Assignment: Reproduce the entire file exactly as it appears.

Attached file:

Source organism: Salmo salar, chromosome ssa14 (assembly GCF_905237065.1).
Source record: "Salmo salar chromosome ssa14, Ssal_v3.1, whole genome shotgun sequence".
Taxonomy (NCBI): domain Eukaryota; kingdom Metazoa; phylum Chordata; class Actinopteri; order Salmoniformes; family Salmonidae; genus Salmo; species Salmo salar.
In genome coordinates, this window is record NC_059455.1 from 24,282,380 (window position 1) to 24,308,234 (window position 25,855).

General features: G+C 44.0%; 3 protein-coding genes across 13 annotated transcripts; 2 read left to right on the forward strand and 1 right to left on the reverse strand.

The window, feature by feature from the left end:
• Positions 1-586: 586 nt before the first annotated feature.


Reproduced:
Source organism: Salmo salar, chromosome ssa14 (assembly GCF_905237065.1).
Source record: "Salmo salar chromosome ssa14, Ssal_v3.1, whole genome shotgun sequence".
Taxonomy (NCBI): domain Eukaryota; kingdom Metazoa; phylum Chordata; class Actinopteri; order Salmoniformes; family Salmonidae; genus Salmo; species Salmo salar.
In genome coordinates, this window is record NC_059455.1 from 24,282,380 (window position 1) to 24,308,234 (window position 25,855).

General features: G+C 44.0%; 3 protein-coding genes across 13 annotated transcripts; 2 read left to right on the forward strand and 1 right to left on the reverse strand.

The window, feature by feature from the left end:
• Positions 1-586: 586 nt before the first annotated feature.